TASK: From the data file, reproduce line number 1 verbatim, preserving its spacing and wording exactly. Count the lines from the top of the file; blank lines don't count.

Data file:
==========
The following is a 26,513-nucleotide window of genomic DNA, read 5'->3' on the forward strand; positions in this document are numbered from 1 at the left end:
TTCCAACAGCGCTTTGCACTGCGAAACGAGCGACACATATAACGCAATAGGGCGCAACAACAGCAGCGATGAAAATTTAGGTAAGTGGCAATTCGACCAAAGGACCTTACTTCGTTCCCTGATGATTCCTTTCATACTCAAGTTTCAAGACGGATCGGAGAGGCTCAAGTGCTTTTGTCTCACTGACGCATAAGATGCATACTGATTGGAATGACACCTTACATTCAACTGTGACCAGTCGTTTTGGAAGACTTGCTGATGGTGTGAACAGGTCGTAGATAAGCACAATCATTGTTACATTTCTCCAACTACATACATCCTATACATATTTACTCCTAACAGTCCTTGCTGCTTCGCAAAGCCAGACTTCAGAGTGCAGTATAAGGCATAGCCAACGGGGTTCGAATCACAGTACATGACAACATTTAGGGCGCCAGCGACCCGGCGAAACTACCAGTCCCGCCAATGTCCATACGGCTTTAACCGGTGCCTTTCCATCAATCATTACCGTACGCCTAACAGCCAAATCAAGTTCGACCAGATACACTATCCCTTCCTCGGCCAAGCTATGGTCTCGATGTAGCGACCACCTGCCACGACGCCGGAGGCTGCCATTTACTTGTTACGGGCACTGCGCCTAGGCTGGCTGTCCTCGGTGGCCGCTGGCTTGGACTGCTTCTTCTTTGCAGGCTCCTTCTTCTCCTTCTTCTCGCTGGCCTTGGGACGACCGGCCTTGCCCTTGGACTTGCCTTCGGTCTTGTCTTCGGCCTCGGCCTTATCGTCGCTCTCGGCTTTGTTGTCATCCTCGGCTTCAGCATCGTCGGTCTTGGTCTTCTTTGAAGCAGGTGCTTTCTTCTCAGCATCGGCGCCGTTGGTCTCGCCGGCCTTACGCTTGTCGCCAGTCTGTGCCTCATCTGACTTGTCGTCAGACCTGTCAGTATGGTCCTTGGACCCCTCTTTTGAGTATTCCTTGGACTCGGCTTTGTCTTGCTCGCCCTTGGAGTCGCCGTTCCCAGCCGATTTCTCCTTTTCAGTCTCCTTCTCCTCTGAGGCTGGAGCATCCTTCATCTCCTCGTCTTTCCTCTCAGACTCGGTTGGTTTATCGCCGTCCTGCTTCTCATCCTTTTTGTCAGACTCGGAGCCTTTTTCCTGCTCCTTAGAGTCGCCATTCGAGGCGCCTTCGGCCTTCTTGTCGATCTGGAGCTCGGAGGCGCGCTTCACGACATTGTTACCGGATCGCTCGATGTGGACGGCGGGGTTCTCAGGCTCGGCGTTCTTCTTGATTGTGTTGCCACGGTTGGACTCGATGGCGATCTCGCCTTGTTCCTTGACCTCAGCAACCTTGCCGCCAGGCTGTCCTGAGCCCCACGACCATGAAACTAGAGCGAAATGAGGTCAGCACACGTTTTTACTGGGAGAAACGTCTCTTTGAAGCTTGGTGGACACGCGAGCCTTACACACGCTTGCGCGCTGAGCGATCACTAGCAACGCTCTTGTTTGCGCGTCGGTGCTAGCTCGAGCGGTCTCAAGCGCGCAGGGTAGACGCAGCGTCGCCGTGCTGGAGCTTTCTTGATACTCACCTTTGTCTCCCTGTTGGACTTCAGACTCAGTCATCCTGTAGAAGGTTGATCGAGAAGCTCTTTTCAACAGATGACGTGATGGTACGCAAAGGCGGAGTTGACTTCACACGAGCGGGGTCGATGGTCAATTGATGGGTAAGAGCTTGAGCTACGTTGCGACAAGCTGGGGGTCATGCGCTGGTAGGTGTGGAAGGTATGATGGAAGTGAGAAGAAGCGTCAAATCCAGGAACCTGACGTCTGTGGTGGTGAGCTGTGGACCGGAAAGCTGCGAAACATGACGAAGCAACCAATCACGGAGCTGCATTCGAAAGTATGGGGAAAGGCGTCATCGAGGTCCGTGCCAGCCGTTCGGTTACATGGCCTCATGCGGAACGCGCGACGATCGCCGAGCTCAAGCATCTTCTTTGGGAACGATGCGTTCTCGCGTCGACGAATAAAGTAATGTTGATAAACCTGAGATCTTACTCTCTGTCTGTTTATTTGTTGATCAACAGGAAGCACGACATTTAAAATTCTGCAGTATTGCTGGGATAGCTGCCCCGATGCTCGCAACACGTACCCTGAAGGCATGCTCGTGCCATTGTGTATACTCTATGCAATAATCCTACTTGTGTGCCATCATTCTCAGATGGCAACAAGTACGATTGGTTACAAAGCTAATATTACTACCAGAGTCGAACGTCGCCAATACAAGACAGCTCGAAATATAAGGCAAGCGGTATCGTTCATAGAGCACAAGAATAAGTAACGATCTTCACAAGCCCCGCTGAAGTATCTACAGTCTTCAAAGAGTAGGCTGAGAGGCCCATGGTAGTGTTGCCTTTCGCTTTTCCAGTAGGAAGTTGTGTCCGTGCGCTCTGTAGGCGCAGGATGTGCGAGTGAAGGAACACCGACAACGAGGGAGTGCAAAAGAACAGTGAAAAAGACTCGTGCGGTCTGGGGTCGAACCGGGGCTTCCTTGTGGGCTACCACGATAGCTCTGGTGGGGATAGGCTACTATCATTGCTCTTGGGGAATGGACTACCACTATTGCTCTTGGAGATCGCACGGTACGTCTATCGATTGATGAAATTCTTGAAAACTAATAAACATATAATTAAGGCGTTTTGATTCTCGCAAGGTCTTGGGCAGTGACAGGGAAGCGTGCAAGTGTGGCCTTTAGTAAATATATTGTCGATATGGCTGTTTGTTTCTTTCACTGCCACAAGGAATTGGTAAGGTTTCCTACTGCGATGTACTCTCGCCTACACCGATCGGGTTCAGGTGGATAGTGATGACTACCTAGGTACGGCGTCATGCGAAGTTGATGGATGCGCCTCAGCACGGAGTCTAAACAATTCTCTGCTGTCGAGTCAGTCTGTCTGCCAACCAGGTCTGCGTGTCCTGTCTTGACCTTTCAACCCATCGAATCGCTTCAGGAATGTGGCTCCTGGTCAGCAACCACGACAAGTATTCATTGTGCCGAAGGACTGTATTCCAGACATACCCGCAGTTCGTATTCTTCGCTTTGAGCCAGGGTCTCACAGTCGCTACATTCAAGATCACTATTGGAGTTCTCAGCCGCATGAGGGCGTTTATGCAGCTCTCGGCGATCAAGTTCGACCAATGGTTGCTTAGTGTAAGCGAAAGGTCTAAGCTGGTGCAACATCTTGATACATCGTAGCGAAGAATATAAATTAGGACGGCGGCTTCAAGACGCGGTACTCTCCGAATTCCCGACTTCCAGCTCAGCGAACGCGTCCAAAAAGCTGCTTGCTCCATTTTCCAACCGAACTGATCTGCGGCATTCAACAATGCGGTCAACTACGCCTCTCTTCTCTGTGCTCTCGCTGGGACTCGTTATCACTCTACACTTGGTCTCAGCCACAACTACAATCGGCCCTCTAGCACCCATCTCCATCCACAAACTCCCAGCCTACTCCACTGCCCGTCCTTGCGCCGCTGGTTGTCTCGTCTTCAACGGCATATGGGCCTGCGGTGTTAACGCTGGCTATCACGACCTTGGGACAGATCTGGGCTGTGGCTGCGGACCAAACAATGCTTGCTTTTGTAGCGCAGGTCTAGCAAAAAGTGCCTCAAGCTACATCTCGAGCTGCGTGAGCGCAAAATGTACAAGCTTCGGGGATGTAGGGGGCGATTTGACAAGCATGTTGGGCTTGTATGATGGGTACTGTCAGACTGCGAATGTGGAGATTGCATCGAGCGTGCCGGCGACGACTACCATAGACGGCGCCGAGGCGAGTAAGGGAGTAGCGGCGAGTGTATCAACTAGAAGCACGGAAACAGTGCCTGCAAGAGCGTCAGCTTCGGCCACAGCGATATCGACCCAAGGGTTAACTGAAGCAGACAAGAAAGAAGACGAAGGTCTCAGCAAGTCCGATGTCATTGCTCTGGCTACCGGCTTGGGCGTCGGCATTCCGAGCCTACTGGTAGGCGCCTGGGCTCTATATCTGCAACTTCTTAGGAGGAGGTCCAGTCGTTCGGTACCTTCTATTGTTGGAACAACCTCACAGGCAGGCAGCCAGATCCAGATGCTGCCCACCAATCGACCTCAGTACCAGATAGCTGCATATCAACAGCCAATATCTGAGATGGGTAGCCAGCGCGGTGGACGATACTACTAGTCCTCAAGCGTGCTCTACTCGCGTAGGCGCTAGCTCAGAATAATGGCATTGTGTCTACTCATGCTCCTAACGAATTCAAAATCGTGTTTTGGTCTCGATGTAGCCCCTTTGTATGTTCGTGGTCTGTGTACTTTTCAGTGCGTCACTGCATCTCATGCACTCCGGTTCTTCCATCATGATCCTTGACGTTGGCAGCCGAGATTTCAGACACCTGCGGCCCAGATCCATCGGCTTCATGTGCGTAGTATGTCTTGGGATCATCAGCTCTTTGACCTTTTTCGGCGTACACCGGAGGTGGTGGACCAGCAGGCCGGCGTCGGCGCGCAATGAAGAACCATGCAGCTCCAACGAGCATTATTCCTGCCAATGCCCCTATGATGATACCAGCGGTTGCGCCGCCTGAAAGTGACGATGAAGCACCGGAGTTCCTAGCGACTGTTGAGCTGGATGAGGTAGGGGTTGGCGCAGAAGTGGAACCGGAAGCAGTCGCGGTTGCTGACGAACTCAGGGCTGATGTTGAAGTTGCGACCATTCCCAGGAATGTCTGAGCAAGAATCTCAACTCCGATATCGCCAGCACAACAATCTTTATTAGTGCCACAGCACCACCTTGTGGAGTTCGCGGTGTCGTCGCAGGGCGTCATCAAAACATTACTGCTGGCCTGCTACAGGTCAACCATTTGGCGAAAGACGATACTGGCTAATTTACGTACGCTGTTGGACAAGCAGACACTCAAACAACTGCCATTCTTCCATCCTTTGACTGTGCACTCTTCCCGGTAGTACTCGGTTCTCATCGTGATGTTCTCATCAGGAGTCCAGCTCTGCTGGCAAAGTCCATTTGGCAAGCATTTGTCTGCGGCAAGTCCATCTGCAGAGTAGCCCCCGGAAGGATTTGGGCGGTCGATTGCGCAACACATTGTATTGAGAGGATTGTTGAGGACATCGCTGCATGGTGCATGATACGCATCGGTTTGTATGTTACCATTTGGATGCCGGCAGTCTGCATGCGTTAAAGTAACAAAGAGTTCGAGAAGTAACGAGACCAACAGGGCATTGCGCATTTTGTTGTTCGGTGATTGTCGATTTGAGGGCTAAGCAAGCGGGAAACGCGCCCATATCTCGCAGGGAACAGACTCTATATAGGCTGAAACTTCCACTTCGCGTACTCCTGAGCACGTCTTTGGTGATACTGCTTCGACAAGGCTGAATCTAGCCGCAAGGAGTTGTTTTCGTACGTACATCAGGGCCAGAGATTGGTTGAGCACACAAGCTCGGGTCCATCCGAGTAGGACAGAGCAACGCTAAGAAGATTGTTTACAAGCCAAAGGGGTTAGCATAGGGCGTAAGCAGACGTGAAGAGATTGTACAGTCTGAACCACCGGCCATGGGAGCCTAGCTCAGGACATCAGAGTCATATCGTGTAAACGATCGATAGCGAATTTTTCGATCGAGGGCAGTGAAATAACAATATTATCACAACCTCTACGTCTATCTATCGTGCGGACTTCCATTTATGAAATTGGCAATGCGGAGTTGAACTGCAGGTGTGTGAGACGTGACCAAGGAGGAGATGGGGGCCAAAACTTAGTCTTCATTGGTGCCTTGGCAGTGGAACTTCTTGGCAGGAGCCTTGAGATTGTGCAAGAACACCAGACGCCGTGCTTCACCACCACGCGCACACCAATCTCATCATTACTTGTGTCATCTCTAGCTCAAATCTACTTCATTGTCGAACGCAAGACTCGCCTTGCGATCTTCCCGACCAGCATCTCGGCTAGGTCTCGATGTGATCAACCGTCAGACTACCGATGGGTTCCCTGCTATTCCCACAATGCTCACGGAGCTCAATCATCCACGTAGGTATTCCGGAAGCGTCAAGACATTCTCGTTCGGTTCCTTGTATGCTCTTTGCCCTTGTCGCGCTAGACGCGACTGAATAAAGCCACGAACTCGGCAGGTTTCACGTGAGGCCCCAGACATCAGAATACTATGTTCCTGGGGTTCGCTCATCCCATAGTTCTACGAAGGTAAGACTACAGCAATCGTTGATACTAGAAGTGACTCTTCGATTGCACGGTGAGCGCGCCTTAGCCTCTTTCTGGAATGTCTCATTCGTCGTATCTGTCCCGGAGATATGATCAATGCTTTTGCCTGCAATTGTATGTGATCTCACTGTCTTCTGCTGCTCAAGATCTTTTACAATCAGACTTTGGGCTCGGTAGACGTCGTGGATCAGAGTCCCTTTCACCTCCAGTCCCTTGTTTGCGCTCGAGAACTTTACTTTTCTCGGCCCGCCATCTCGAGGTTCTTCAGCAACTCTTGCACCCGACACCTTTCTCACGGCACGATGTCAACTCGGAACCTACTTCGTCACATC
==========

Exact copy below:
The following is a 26,513-nucleotide window of genomic DNA, read 5'->3' on the forward strand; positions in this document are numbered from 1 at the left end: